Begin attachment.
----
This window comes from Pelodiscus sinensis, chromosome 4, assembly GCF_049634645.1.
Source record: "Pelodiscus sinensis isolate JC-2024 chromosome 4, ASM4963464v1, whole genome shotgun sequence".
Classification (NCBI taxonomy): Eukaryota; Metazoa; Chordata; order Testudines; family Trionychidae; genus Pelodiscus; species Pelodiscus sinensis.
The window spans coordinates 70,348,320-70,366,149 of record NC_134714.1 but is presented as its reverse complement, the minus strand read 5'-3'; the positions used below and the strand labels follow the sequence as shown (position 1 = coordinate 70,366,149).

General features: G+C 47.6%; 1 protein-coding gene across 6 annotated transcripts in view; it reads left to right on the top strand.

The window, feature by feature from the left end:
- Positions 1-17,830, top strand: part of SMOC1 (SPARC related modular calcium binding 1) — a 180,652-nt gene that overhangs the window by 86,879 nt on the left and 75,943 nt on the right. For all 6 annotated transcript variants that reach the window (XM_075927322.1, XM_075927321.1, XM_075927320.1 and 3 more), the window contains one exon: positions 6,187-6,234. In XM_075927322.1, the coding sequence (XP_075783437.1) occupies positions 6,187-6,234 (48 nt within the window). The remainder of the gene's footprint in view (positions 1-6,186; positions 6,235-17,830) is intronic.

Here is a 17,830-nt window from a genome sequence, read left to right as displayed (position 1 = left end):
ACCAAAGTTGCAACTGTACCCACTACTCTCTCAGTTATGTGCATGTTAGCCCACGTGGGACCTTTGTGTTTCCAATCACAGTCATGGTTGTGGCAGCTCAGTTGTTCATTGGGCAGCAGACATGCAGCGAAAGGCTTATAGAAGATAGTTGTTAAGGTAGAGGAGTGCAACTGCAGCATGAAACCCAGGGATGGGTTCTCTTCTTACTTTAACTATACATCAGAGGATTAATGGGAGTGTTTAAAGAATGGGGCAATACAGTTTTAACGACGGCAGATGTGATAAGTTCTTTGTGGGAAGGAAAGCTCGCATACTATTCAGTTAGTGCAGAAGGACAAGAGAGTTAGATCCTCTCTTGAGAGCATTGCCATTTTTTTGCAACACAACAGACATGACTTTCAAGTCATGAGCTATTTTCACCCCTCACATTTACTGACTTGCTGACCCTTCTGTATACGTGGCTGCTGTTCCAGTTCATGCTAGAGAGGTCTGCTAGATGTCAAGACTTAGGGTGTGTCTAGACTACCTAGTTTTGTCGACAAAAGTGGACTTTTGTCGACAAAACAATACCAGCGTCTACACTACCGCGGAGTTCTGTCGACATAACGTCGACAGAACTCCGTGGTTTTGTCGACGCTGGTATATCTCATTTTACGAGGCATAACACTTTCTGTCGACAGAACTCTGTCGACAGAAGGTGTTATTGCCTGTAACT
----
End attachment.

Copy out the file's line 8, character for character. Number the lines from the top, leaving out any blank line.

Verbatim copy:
Here is a 17,830-nt window from a genome sequence, read left to right as displayed (position 1 = left end):